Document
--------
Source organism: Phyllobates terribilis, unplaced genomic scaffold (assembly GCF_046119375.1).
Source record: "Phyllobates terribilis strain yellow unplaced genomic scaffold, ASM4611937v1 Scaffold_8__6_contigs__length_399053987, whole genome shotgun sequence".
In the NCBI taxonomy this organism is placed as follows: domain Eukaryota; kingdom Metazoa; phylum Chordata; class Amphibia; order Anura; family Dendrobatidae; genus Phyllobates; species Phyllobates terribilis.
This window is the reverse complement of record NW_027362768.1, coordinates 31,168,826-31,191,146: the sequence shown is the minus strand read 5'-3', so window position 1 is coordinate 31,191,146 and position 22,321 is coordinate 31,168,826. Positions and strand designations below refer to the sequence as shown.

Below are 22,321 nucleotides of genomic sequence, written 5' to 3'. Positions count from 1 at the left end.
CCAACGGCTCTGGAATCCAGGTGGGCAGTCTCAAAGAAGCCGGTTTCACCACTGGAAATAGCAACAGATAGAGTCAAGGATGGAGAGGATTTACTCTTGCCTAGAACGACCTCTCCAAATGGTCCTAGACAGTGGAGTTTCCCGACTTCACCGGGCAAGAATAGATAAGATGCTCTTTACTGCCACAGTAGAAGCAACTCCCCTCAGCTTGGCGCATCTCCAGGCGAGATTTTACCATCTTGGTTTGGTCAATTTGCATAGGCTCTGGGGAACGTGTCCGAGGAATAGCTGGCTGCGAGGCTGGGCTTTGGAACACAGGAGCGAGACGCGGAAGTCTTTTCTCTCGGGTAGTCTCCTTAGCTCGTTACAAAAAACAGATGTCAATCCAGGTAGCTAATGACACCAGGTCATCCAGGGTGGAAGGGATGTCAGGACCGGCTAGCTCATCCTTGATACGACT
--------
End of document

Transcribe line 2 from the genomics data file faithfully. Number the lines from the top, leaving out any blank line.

Source record: "Phyllobates terribilis strain yellow unplaced genomic scaffold, ASM4611937v1 Scaffold_8__6_contigs__length_399053987, whole genome shotgun sequence".